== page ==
PM Warns of Militants in Cambodia

Islamic militants have based themselves in Cambodia, but the country’s ethnic Muslim Cham community should not fear being targeted in operations to root out foreign religious radicals, Prime Minister Hun Sen said Thurs­day.

Two Thais and one Egyptian were charged Wednesday over their alleged links to international terrorism and the militant Jemaah Islamiyah group, and Hun Sen said Thursday foreigners had planted themselves in Cambodia in preparation for future terrorist activities.

“All Islamists across the Kingdom of Cambodia, don’t worry at all, because what happened in Phnom Penh involved foreigners who came to hide themselves in our country,” Hun Sen said in a speech broadcast on national radio.

“It is good luck that we found them,” Hun Sen said, warning that a terrorist attack would not discriminate between Cambo­dians and foreigners, while the real victim would be Cambodia’s reputation.

Thai Muslims Abdul Azi Haji Chiming, 35, and Muhammad Yalaludin Mading, 41, and Egypt­ian Esam Mohammed Khidr Ali, 41, were charged in the Phnom Penh Municipal Court Wednesday with international terrorist acts linked to Jemaah Islamiyah.

Cambodian police and government officials said Thursday the arrests followed information provided by the US government and that a fourth suspect from Yemen was being hunted.

US Embassy officials could not be reached to confirm the government’s claims.

US State Department spokesman Richard Boucher praised the arrests in Washington Wednesday.

“Let me say we are very pleased that the Royal Government of Cambodia has taken action against the alleged terrorists,” Boucher told reporters at Wednesday’s daily press briefing.

Cambodian police officials said the most recent evidence against the suspects followed the recent suicide attacks on a housing complex for Westerners in Riyadh, Saudi Arabia.

According to a senior police official, telephone calls linked a suspect in Saudi Arabia with one of the suspects in Phnom Penh.

None of the officers involved in the case would disclose on Thursday any specific evidence gathered against the suspects.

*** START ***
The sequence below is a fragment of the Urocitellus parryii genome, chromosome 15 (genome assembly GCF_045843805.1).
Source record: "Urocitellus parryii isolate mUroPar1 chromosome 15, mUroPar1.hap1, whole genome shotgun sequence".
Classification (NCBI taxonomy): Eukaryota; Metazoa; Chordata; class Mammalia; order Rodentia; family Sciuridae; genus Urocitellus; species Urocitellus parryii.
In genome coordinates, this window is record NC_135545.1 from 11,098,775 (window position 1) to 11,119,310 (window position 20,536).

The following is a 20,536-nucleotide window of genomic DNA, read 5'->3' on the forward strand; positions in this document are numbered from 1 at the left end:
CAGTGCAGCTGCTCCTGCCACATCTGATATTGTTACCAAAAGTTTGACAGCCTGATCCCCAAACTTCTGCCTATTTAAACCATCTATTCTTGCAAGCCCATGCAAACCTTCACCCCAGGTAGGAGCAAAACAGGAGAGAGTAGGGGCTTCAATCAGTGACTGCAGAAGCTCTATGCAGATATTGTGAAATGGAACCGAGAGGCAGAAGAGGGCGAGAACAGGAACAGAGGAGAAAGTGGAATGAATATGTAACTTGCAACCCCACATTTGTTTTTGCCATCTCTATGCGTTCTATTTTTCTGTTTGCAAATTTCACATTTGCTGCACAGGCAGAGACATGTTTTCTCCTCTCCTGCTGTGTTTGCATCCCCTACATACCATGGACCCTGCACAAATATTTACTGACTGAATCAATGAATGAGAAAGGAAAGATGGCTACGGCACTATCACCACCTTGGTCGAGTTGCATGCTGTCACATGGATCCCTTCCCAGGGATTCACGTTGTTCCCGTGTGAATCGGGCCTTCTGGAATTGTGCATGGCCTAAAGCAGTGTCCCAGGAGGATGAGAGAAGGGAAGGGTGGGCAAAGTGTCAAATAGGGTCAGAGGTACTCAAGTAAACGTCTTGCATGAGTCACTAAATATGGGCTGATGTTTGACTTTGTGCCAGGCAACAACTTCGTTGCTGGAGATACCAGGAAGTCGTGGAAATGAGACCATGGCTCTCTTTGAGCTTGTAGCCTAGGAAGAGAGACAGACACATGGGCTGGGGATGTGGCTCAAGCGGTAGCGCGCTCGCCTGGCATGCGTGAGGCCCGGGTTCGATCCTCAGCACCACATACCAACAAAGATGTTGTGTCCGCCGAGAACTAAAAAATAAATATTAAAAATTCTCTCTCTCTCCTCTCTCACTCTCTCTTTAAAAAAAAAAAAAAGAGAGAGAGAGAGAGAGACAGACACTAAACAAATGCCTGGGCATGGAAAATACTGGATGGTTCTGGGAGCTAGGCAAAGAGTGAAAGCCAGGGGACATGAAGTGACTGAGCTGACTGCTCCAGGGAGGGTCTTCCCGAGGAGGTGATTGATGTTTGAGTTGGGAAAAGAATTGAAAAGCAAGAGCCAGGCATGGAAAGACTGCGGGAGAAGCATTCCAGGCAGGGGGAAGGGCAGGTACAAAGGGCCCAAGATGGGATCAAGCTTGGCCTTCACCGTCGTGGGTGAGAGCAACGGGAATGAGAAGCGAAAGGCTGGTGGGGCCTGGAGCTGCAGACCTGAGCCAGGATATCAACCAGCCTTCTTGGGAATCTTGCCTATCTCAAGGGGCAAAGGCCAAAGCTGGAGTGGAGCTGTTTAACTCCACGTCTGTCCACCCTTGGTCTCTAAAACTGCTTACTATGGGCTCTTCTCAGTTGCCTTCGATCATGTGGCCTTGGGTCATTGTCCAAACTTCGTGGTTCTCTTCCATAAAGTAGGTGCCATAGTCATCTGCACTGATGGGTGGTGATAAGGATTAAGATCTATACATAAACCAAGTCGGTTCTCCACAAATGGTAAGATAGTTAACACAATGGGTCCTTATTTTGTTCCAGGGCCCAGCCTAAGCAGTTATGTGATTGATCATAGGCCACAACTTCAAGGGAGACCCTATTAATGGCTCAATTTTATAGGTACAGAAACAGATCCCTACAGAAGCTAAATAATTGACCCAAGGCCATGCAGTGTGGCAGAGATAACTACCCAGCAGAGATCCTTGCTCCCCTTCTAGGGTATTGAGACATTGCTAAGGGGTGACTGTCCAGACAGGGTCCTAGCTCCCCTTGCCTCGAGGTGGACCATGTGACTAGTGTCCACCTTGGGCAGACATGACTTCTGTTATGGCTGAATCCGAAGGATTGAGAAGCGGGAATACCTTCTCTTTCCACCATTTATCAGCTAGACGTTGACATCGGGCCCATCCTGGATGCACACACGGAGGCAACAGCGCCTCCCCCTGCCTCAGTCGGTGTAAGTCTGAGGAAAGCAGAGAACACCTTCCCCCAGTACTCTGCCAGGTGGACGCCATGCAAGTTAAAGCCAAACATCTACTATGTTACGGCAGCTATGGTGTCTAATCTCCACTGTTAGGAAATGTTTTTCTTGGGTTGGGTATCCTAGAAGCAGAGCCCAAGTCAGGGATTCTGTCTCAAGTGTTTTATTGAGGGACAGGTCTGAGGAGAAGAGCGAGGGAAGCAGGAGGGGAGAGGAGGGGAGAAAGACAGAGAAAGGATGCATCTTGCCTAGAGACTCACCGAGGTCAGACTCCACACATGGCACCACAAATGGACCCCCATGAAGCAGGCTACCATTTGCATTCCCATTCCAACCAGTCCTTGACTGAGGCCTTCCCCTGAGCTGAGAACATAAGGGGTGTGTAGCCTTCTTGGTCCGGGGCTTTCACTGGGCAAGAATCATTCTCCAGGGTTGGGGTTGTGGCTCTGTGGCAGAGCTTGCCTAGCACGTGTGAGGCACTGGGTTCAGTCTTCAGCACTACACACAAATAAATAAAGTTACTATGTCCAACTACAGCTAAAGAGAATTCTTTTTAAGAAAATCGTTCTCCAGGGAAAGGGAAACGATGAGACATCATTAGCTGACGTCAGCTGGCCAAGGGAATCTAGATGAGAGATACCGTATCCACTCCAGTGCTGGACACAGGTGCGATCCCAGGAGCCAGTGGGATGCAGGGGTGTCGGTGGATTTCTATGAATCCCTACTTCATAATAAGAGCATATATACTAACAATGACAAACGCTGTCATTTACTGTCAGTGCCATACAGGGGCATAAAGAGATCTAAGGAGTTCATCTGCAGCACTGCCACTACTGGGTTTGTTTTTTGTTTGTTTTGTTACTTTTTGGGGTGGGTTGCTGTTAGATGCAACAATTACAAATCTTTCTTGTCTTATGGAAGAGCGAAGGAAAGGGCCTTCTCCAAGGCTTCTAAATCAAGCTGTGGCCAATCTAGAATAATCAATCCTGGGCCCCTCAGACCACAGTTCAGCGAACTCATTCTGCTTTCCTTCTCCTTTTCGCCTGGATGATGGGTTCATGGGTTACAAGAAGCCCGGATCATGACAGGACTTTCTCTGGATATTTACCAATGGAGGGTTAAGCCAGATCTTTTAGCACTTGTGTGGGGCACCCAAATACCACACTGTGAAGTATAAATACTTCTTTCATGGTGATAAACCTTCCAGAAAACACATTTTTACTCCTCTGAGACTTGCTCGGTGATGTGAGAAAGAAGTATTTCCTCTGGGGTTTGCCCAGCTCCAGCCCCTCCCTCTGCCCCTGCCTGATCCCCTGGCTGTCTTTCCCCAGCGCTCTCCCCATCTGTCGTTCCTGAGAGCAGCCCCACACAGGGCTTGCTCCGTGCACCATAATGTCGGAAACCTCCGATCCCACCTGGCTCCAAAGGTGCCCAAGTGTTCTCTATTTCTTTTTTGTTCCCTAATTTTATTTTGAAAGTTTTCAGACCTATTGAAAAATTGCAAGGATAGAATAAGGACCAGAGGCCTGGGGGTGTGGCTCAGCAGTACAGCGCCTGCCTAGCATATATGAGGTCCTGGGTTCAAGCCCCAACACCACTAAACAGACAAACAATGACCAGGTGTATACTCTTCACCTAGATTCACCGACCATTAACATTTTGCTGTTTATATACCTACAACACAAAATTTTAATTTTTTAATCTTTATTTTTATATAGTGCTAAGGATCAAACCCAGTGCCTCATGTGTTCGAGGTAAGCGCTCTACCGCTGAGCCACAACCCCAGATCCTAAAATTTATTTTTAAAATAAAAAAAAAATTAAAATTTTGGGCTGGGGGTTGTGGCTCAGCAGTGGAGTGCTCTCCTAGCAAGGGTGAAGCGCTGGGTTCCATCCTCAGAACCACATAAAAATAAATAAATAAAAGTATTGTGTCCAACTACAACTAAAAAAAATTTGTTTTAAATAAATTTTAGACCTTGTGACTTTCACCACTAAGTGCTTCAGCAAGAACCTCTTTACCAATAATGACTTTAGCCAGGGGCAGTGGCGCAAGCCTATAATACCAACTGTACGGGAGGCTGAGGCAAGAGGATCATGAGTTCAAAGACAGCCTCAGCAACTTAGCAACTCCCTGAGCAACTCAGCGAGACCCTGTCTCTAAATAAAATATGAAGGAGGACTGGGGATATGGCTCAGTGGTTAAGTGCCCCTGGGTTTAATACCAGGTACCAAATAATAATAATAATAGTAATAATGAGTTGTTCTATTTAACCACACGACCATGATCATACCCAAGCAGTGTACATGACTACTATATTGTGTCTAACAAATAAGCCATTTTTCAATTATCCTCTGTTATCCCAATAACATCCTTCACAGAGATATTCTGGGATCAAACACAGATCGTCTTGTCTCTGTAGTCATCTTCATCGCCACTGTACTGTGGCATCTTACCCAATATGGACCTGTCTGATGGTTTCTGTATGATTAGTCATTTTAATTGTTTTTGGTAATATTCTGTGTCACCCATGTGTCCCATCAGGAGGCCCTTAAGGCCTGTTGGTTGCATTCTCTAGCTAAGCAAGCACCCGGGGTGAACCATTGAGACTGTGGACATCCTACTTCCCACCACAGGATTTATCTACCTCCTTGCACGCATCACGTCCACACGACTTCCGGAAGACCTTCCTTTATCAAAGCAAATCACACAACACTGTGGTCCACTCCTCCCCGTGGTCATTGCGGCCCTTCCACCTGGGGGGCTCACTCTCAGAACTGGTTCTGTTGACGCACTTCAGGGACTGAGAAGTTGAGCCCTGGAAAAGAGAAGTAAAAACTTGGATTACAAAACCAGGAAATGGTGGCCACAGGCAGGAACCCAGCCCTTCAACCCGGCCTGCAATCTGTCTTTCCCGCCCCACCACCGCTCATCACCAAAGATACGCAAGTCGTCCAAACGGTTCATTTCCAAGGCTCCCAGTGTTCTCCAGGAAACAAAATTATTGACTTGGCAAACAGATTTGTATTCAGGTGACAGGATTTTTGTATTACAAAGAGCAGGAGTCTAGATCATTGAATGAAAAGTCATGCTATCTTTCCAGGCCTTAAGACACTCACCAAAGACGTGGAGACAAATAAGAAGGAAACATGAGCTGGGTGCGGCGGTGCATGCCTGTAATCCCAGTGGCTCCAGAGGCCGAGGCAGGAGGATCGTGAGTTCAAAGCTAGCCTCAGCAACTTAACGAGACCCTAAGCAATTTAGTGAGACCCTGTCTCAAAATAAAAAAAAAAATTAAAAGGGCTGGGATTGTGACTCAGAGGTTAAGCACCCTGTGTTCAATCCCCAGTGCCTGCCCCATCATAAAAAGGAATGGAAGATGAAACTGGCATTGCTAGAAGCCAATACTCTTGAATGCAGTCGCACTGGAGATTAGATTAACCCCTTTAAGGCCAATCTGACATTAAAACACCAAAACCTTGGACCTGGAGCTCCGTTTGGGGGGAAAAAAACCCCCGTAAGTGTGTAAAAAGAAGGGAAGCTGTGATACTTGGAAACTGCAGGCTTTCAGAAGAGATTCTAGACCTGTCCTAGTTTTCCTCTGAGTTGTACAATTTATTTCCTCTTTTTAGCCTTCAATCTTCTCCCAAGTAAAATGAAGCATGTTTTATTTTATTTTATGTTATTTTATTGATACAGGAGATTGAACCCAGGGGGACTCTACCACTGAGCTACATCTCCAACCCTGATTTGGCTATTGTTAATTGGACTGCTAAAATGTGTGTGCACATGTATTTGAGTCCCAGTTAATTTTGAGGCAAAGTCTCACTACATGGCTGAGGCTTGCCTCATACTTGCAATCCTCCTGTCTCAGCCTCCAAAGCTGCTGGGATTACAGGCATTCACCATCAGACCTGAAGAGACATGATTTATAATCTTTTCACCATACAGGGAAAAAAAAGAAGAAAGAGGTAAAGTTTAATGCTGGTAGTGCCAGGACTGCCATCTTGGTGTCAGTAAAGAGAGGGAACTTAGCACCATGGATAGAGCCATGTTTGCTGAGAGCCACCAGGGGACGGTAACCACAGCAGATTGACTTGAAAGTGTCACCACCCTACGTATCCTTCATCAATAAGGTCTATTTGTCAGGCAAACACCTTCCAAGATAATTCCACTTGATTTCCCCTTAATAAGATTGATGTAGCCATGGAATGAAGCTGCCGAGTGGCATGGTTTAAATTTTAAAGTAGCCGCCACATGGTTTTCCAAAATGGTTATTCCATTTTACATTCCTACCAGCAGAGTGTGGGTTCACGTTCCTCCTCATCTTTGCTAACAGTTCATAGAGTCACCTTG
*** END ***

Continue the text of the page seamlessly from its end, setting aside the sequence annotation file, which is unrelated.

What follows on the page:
The Om-Alqura Institute in Kandal province, where the three men worked, has been ordered shut along with a second, smaller school run by the organization in Kompong Chhnang province, said Police General Sok Phal, director of the Information Department at the Interior Ministry.

Some 600 students studied in Kandal and 30 students studied at the school in Rolea Ba’ier district of Kompong Chhnang province, Sok Phal said.

Students at the Kandal school were packing their things and heading home on Thursday. Provincial traffic police were stationed outside the school to search through the students’ belongings.

Several teachers from the school maintained on Wednesday that they had nothing to do with international terrorism.

A 26-year-old teacher from Pakistan, who only identified himself as Ubaib, said he was short of funds for a ticket and refuted any connection between the teachers and terrorism.

“We don’t like Osama bin Laden. We just like teaching Cambodian students,” Ubaib said.

He was also unsure if the deportation order covered him as he had been married to a Cambodian Cham women for the past three years.

“I don’t know what to do. I have just enough money to eat,” Ubaib said.

Around 50 people—foreign Islamic teachers and their dependents—have until 6 am Saturday to leave the country, Phnom Penh Deputy Police Chief Chhay Sinarith said Thursday.

“If they do not get out of the country within this period then we will collect them and put them in one place and then expel them,” Chhay Sinarith said.

Chhay Sinarith also said the Om-Alqura organization was spending $50,000 per month on the construction of schools and mosques in Cambodia.

Police are also searching for a Yemeni national allegedly involved in the group, Chhay Sinarith said.

(Additional reporting by Kevin Doyle)

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